What does love look like for those who reach the beautiful age of 40 while being queer?
I am currently a 41-year-old queer man. Much of my understandings of dating come from the experiences of my heterosexual, single mother and my older sisters. I have watched as they have navigated through love and heartache with all its successes and failures while also aging, being mothers, and above all finding love. Being a spectator to the men they have dated has gifted me a litany of free lessons on what to do and what not to do, but the stark difference is that I am queer (I’m also not a dad—but, one day, hopefully). I have learned lessons around fidelity, healthy communication, setting boundaries, and financial planning. As I have physically aged, I have not only assessed what I desire and what I don’t want, but now I want to also give insight to those who may meet a man like myself.
After the mistakes of my 20s, I used my 30s to reconcile many mistakes and heartaches. My 40s is where I have reaped the benefits, and I now have peace of mind. I have become more self-aware, gained a little weight, fixed my credit, and found the importance of therapy, but all those things don’t happen at the same pace. However, my proverbial hindsight started to meet my foresight more quickly, which has saved me much heartbreak. The space of my 40s romantically has been a laugh-riot on most days and a stressful hell on others. When desiring love, I have been craving someone who is emotionally intelligent, communicative, financially literate, and sexually explosive. Also, I still haven’t given up on the idea of marriage and a family. The delay in marriage quality is a factor in why many of us are getting married so much later in life—and it is beautiful to see.
Dating at this stage of life caused me to cut out all the caterwauling and mediocre game-playing. Things like playing phone tag or standing up dates are completely off the table. I had a relationship that took up the bulk of my 30s. The relationship taught me what not to do—especially in moments involving communication and finances. Those two major opportunities are important, and I have found the direct approach and being present are also appreciated. I adore those same qualities in men, and also other qualities like thoughtfulness, sincerity, honesty, and communication. A key component of the journey is staying humble with an open mind. Desiring things like perfection has kept me a single waystation. It doesn’t exist because I know it doesn’t exist in me.
When you date or have sex over 40, you face many stereotypes from partners about longevity in the bedroom and physical dexterity. Dexterity could be as simple my ability to put my thighs to my chest or if my sphincter still has a grip. Many of the triggers I have faced stem from HIV/AIDS stigma and desirability politics; those can be around youthfulness and many queer men believing that once you hit 30, life is over. Other facets are that as I age, my body does not bounce back as much as I would like. My relationship with my gym body and maintaining it can seem like an uphill battle. Ageism is a large problem in general, and when I experience those feelings, I do not internalize them. Any appearance of unhealthiness can be unsettling for people my age, regardless of how natural the process becomes. The HIV/AIDS epidemic coupled with hookup culture has made all these experiences a reality for me. I have not become disinterested in sex or lost my sex drive.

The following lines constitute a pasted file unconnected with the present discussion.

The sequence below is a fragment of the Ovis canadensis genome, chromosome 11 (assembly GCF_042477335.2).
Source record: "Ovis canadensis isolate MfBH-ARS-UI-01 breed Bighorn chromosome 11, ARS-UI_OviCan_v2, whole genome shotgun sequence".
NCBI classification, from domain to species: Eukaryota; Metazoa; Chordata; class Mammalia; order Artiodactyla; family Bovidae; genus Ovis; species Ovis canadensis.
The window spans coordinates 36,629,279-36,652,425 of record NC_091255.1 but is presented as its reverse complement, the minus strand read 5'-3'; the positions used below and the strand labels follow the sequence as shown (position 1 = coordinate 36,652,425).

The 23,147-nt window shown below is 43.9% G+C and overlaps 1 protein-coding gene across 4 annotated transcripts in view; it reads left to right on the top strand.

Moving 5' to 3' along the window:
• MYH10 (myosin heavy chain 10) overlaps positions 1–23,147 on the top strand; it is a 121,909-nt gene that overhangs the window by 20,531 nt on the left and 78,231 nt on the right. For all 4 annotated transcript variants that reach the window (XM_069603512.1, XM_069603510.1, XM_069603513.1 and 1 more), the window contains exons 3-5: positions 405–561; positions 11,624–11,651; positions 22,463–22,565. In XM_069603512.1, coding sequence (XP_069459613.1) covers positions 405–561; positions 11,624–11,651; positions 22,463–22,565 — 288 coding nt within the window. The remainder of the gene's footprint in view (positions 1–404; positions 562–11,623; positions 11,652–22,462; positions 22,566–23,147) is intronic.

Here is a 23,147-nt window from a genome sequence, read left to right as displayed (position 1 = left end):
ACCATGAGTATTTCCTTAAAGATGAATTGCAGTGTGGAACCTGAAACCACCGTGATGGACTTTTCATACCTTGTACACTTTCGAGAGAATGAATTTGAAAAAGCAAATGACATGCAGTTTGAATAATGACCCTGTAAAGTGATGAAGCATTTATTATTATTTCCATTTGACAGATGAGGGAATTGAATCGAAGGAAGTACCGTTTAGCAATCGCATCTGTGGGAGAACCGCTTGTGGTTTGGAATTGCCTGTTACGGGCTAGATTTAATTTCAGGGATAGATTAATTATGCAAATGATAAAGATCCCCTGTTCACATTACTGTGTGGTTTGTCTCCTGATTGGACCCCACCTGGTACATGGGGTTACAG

To be frank, my sex drive has been through the roof. I remember when one round was enough; now a good three or four are needed to satiate me. I am also aware that my testosterone levels are decreasing as this is being read. Aging is the factor, but that is also why it is imperative at this age to have a great physician. While I am more discerning about who I have sex with, I know that the sex I require needs to be more qualitative than quantitative. Sure, one-night stands are still fun, but nothing is better than a consistent sex partner, even if it’s not a monogamous connection. Dating apps aren’t off-limits. I know they can be a headache and can play with my value systems, but they can still be a great avenue for hooking up and finding love. Once again, I keep an open mind.
One stereotype that is loaded around older queer men are predatory behaviors. I don’t deny that older queer men can be predatory toward younger queer men. Some use their access to stability (not necessarily wealth—not all older queer men are wealthy) and someone’s naiveté to lure them in, but on the other side, something I experience is that at my age, I am always seen as a sugar daddy by younger queer men. Being at this age puts me in a weird space about how I apply my money to the men I date. Many times, as a man my age, I am not paying for everything because I am trying to buy you off, but because I want a fulfilling experience—and I don’t allot time to go back and forth on what someone can afford. To be frank, if I am asking you out on a date, I got it covered. Any time shared with me can range from a simple date to a mini-vacation, and nothing is required in return except fun, romance, and a few laughs. At this age, life becomes harrowingly shorter, and I realize that I don’t want to miss out on enjoying things anymore. I will add to steer clear of older queer men who use their wealth or stability as a sign of power.
I have had a lot of time to think and process this time of my life, and I am still learning, but I will close on this note from the great, talented, and very fictional Truvy Jones of Chinquapin Parish, Louisiana, portrayed by Dolly Parton in Steel Magnolias. She once said, “Time marches on, and sooner or later you realize it is marching across your face.” I feel that this is the sentiment of many of us in our 40s. I want to enjoy this part of my life and make the best of it. I am not getting any younger, so why not?